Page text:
Harvey Norman hit with second strike, but avoids board spill
Harvey Norman has avoided a board spill after being hit with a second strike against its remuneration report at Wednesday’s AGM.
While the remuneration report was voted down by 47.6 per cent of shareholders – far more than the 25 per cent necessary to trigger a spill vote – only 11.2 per cent voted to spill the board.
Much of the frustration of shareholders came from calls of a lack of independence on the board, which has seen only one new member since 2007 – Maurice Craven, who was elected in March.
Despite the disquiet, all directors who were up for re-election were re-elected, and the sole new member up for election, Stephen Mayne, was denied his spot on the board by a wide margin.
Mayne put himself forward for election to the board, although agreed to withdraw his nomination should the board compensate non-participating retail shareholders in the recent $165 million capital raising by auctioning off the shortfall to the highest bidder.
In response, according to AAP, 80-year-old chairman Gerry Harvey called Mayne an “agitator” and suggested that he may be a sexual predator.
The remarks were made in relation to an article Mayne wrote 18 years ago, ranking female politicians in terms of their attractiveness.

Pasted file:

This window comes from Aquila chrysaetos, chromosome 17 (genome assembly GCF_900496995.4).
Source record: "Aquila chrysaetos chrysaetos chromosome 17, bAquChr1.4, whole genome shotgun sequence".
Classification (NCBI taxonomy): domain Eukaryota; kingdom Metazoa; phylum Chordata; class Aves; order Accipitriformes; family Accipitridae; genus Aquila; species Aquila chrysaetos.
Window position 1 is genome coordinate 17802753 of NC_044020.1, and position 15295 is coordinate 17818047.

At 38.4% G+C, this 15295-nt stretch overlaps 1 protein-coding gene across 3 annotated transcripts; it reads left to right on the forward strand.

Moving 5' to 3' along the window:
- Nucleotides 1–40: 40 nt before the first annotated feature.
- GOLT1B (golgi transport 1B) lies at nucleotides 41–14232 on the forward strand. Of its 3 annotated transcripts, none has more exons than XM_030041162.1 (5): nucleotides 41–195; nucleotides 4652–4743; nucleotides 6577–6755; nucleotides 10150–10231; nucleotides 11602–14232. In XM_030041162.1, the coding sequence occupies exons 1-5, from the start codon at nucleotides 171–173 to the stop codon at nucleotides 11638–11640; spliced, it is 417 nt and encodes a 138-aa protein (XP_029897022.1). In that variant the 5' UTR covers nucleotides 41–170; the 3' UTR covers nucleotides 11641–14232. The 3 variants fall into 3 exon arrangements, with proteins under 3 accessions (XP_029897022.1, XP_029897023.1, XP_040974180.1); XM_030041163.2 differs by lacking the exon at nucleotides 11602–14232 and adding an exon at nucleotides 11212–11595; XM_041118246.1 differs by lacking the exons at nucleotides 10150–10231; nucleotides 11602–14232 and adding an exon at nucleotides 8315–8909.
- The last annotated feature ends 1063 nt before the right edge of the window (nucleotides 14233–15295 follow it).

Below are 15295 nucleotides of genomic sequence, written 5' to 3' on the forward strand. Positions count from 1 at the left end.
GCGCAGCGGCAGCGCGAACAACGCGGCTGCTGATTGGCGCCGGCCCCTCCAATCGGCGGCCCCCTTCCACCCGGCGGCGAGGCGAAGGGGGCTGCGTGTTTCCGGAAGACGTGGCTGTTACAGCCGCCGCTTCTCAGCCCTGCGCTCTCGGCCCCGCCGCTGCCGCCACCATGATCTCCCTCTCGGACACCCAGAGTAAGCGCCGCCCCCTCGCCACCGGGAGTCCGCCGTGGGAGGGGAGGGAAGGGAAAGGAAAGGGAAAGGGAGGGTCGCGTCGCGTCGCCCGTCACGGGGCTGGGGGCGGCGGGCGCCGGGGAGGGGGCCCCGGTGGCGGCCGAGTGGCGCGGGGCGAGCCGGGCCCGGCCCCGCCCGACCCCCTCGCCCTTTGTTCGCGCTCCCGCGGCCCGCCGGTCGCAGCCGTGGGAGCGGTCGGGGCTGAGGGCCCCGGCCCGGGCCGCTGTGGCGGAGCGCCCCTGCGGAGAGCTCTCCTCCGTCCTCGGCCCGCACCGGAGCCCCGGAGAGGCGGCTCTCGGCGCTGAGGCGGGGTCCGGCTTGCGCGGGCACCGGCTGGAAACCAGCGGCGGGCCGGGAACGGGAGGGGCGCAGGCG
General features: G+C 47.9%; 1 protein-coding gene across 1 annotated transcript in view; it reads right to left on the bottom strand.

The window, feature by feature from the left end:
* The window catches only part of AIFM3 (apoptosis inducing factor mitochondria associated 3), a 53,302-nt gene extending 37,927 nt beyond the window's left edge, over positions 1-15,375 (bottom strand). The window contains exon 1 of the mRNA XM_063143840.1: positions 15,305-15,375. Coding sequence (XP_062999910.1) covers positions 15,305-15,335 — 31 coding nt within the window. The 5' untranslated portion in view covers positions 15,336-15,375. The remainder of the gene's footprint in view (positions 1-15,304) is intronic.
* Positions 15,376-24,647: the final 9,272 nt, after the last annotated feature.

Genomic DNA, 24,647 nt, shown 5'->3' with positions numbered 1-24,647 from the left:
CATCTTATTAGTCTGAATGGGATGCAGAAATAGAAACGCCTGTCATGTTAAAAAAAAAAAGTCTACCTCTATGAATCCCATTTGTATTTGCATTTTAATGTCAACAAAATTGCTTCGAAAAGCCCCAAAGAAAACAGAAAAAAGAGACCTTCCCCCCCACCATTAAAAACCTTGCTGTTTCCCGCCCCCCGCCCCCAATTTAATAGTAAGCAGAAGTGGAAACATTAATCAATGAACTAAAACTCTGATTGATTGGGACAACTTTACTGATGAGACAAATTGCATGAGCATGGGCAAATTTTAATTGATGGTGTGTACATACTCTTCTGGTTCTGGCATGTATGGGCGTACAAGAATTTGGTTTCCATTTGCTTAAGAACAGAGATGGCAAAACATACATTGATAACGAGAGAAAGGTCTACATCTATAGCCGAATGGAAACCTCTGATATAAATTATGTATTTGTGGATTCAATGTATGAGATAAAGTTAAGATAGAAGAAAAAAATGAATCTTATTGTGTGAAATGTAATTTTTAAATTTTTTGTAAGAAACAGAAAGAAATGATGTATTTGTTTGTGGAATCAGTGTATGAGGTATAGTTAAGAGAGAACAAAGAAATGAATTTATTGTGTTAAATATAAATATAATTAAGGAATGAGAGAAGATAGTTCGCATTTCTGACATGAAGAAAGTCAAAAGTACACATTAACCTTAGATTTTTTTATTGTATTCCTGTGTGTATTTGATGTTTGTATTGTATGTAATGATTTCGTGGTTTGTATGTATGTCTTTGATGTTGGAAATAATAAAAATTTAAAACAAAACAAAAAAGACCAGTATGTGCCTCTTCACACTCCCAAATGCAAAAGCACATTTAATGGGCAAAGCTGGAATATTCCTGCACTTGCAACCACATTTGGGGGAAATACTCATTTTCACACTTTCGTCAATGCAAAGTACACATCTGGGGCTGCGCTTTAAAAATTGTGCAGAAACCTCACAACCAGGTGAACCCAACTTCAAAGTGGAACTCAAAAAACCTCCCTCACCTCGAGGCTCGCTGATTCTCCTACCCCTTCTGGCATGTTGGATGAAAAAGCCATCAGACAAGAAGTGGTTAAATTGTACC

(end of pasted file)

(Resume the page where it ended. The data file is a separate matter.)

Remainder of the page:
Mayne apologised for the article, and later called Harvey’s attack an “unhinged slur”, and that he was disappointed the chairman decided to make it personal rather than addressing concerns around the business’ governance.
“He’s the worst in the market for governance, and he’s only proved it here,” Mayne said.
Harvey Norman didn’t wish to comment when contacted by Inside Retail.
Domestic sales stagnant
Shortly before the AGM, the company revealed its international businesses were growing far faster than its Australian stores.
Northern Ireland saw 10.9 per cent sales growth between July 1 and October 31, while the Republic of Ireland saw 8.8 per cent growth. Slovenia and Croatia saw 8.9 per cent growth, New Zealand followed at 7.7 per cent, and Malaysia 4.2 per cent.
In comparison, Australian franchisees saw a 0.4 per cent increase in sales during the same time, while Singapore saw a 5.4 per cent decrease.
This story originally appeared on Inside Retail Australia.
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